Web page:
Avalanche: Seward

Location: Snug Harbor to Lost Lake

Route & General Observations

Rode from the end of Snug Harbor road through V-Max hill and over to Lost Lake and the weather station. Got the weather station back up and running, yay!

Avalanche Details
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Trigger NaturalRemote Trigger Unknown
Avalanche Type UnknownAspect Southeast
Elevation 3600ftSlope Angleunknown
Crown Depth 12inWidth 100ft
Vertical Run 500ft  
Avalanche Details

Recent D2 wind slab avalanche, SE face around 3,600’. Likely ran sometime overnight or this morning (see photo).

Red Flags
Red flags are simple visual clues that are a sign of potential avalanche danger. Please record any sign of red flags below.
Obvious signs of instability
Recent Avalanches?Yes
Collapsing (Whumphing)?No
Cracking (Shooting cracks)?No
Observer Comments

Wind loading on easterly aspects along the high peaks till midday by the northwest winds.
Two wind slabs. One larger mentioned earlier and a smaller slab along the same ridge.

Weather & Snow Characteristics
Please provide details to help us determine the weather and snowpack during the time this observation took place.

Sunny and cold. Single digit temps warmed up to around the teens.
Ridgetop NW winds were blowing enough to transport snow off the high peaks until midday. Light breeze to calm in valley bottoms and mid elevations.

Snow surface

Variable. Soft settled powder in V-Max drainage. Everywhere else it was highly wind effected. A lot of sastrugi, hard wind pillows and scoured zones from Boulder Creek to Lost Lake.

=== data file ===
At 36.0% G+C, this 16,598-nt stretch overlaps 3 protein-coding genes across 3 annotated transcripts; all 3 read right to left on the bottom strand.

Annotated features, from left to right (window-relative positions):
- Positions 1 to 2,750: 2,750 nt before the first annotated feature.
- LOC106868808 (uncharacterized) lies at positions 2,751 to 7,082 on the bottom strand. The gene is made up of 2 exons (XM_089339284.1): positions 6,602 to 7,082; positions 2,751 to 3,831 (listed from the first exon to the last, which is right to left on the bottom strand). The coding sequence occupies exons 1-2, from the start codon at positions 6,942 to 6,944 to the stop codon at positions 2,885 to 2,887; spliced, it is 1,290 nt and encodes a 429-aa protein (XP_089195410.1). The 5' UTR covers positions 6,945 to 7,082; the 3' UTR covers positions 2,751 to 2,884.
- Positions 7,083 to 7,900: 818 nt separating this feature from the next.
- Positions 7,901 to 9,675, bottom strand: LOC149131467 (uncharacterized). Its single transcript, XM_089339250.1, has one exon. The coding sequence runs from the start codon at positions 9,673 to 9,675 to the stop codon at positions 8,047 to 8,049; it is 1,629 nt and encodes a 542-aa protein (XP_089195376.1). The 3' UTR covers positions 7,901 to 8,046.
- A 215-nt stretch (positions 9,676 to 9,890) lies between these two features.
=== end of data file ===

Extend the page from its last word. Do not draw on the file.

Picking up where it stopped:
*Too cold for south slopes to heat up today, even in lower elevation areas out of the wind.


We dug two pits in the V-Max area on a northerly aspect at 2,300’.
Pit #1 HS 290cm
ECTP 17 30cm down on stellars and near surface facets sandwiched in between 2 wind slabs
ECTP 26 50cm down on buried surface hoar (3-5mm) sitting on a pencil hard surface

Pit #2 HS 320cm
ECTN 14 30cm down on setallars and near surface facets under a hard wind slab and over 1 finger hard snow
ECTN 28 55cm down on buried surface hoar (3-5mm) sitting on pencil hard snow

We felt the biggest concern was fresh wind slabs sitting on weak snow.
There was a lot of old avalanche activity from March 12th storm. All activity seemed to be composed of that storm snow and didn’t look to step down into buried weak layers such as the buried surface hoar we found.

Photos & Video
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